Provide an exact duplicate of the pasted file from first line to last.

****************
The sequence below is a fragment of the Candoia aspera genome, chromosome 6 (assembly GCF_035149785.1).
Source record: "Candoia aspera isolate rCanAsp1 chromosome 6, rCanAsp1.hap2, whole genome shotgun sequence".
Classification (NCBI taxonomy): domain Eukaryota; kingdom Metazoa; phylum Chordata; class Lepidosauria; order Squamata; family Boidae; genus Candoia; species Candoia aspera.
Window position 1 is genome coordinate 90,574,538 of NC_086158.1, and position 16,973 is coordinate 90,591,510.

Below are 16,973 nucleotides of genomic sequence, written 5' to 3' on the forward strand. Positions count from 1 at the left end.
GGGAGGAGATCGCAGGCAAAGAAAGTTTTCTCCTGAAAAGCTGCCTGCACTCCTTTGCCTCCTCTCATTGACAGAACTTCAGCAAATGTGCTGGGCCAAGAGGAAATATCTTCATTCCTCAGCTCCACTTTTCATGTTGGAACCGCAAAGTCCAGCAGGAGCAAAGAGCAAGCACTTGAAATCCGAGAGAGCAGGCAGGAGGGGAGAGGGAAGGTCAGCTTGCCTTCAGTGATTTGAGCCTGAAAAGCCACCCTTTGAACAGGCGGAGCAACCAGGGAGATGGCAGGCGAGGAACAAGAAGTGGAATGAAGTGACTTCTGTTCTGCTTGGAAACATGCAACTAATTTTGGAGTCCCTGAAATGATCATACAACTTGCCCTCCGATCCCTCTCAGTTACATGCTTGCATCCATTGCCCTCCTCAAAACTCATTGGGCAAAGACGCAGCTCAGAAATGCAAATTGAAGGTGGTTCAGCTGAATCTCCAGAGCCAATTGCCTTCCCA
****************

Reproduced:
The sequence below is a fragment of the Candoia aspera genome, chromosome 6 (assembly GCF_035149785.1).
Source record: "Candoia aspera isolate rCanAsp1 chromosome 6, rCanAsp1.hap2, whole genome shotgun sequence".
Classification (NCBI taxonomy): domain Eukaryota; kingdom Metazoa; phylum Chordata; class Lepidosauria; order Squamata; family Boidae; genus Candoia; species Candoia aspera.
Window position 1 is genome coordinate 90,574,538 of NC_086158.1, and position 16,973 is coordinate 90,591,510.

Below are 16,973 nucleotides of genomic sequence, written 5' to 3' on the forward strand. Positions count from 1 at the left end.
GGGAGGAGATCGCAGGCAAAGAAAGTTTTCTCCTGAAAAGCTGCCTGCACTCCTTTGCCTCCTCTCATTGACAGAACTTCAGCAAATGTGCTGGGCCAAGAGGAAATATCTTCATTCCTCAGCTCCACTTTTCATGTTGGAACCGCAAAGTCCAGCAGGAGCAAAGAGCAAGCACTTGAAATCCGAGAGAGCAGGCAGGAGGGGAGAGGGAAGGTCAGCTTGCCTTCAGTGATTTGAGCCTGAAAAGCCACCCTTTGAACAGGCGGAGCAACCAGGGAGATGGCAGGCGAGGAACAAGAAGTGGAATGAAGTGACTTCTGTTCTGCTTGGAAACATGCAACTAATTTTGGAGTCCCTGAAATGATCATACAACTTGCCCTCCGATCCCTCTCAGTTACATGCTTGCATCCATTGCCCTCCTCAAAACTCATTGGGCAAAGACGCAGCTCAGAAATGCAAATTGAAGGTGGTTCAGCTGAATCTCCAGAGCCAATTGCCTTCCCA